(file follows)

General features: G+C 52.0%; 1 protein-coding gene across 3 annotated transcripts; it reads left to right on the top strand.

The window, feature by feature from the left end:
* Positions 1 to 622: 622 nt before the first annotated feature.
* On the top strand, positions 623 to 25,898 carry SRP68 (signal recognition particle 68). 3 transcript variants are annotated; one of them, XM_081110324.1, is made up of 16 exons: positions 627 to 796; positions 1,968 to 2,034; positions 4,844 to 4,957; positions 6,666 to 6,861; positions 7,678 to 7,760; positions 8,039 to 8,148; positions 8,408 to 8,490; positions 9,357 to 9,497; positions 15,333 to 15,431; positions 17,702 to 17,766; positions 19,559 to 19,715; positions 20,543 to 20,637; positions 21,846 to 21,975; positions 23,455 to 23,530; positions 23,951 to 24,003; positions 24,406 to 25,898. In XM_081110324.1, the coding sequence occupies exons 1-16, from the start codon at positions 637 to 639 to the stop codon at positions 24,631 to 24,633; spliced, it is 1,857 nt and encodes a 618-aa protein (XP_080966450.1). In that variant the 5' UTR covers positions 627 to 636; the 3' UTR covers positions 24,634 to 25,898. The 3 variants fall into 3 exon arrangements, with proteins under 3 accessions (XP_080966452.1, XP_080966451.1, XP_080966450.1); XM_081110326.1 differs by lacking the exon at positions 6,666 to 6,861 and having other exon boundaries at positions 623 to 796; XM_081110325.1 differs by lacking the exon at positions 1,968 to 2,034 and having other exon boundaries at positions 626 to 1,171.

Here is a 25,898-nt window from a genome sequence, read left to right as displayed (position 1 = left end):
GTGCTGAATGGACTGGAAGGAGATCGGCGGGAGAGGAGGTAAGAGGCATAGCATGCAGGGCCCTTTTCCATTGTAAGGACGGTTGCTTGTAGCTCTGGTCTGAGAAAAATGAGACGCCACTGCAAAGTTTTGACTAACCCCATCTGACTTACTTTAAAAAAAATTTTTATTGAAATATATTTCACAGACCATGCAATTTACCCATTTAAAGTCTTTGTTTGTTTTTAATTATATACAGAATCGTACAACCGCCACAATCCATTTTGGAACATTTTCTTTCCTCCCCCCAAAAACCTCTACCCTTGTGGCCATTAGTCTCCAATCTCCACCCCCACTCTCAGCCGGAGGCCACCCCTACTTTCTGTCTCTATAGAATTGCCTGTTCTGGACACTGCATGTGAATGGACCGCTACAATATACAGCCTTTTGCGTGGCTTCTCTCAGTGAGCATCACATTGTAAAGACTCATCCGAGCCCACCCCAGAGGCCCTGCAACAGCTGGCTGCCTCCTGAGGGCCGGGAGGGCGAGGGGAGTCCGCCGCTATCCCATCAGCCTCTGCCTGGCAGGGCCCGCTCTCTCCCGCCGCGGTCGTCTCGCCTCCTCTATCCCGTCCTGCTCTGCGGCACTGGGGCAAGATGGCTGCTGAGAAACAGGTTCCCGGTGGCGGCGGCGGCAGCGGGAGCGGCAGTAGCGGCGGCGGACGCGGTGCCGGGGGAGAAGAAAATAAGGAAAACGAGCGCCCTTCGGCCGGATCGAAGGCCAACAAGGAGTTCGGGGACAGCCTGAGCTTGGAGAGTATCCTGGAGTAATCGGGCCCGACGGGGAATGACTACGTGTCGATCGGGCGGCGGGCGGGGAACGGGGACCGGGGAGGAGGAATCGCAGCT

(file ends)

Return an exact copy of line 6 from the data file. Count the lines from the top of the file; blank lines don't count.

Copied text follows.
GTGCTGAATGGACTGGAAGGAGATCGGCGGGAGAGGAGGTAAGAGGCATAGCATGCAGGGCCCTTTTCCATTGTAAGGACGGTTGCTTGTAGCTCTGGTCTGAGAAAAATGAGACGCCACTGCAAAGTTTTGACTAACCCCATCTGACTTACTTTAAAAAAAATTTTTATTGAAATATATTTCACAGACCATGCAATTTACCCATTTAAAGTCTTTGTTTGTTTTTAATTATATACAGAATCGTACAACCGCCACAATCCATTTTGGAACATTTTCTTTCCTCCCCCCAAAAACCTCTACCCTTGTGGCCATTAGTCTCCAATCTCCACCCCCACTCTCAGCCGGAGGCCACCCCTACTTTCTGTCTCTATAGAATTGCCTGTTCTGGACACTGCATGTGAATGGACCGCTACAATATACAGCCTTTTGCGTGGCTTCTCTCAGTGAGCATCACATTGTAAAGACTCATCCGAGCCCACCCCAGAGGCCCTGCAACAGCTGGCTGCCTCCTGAGGGCCGGGAGGGCGAGGGGAGTCCGCCGCTATCCCATCAGCCTCTGCCTGGCAGGGCCCGCTCTCTCCCGCCGCGGTCGTCTCGCCTCCTCTATCCCGTCCTGCTCTGCGGCACTGGGGCAAGATGGCTGCTGAGAAACAGGTTCCCGGTGGCGGCGGCGGCAGCGGGAGCGGCAGTAGCGGCGGCGGACGCGGTGCCGGGGGAGAAGAAAATAAGGAAAACGAGCGCCCTTCGGCCGGATCGAAGGCCAACAAGGAGTTCGGGGACAGCCTGAGCTTGGAGAGTATCCTGGAGTAATCGGGCCCGACGGGGAATGACTACGTGTCGATCGGGCGGCGGGCGGGGAACGGGGACCGGGGAGGAGGAATCGCAGCT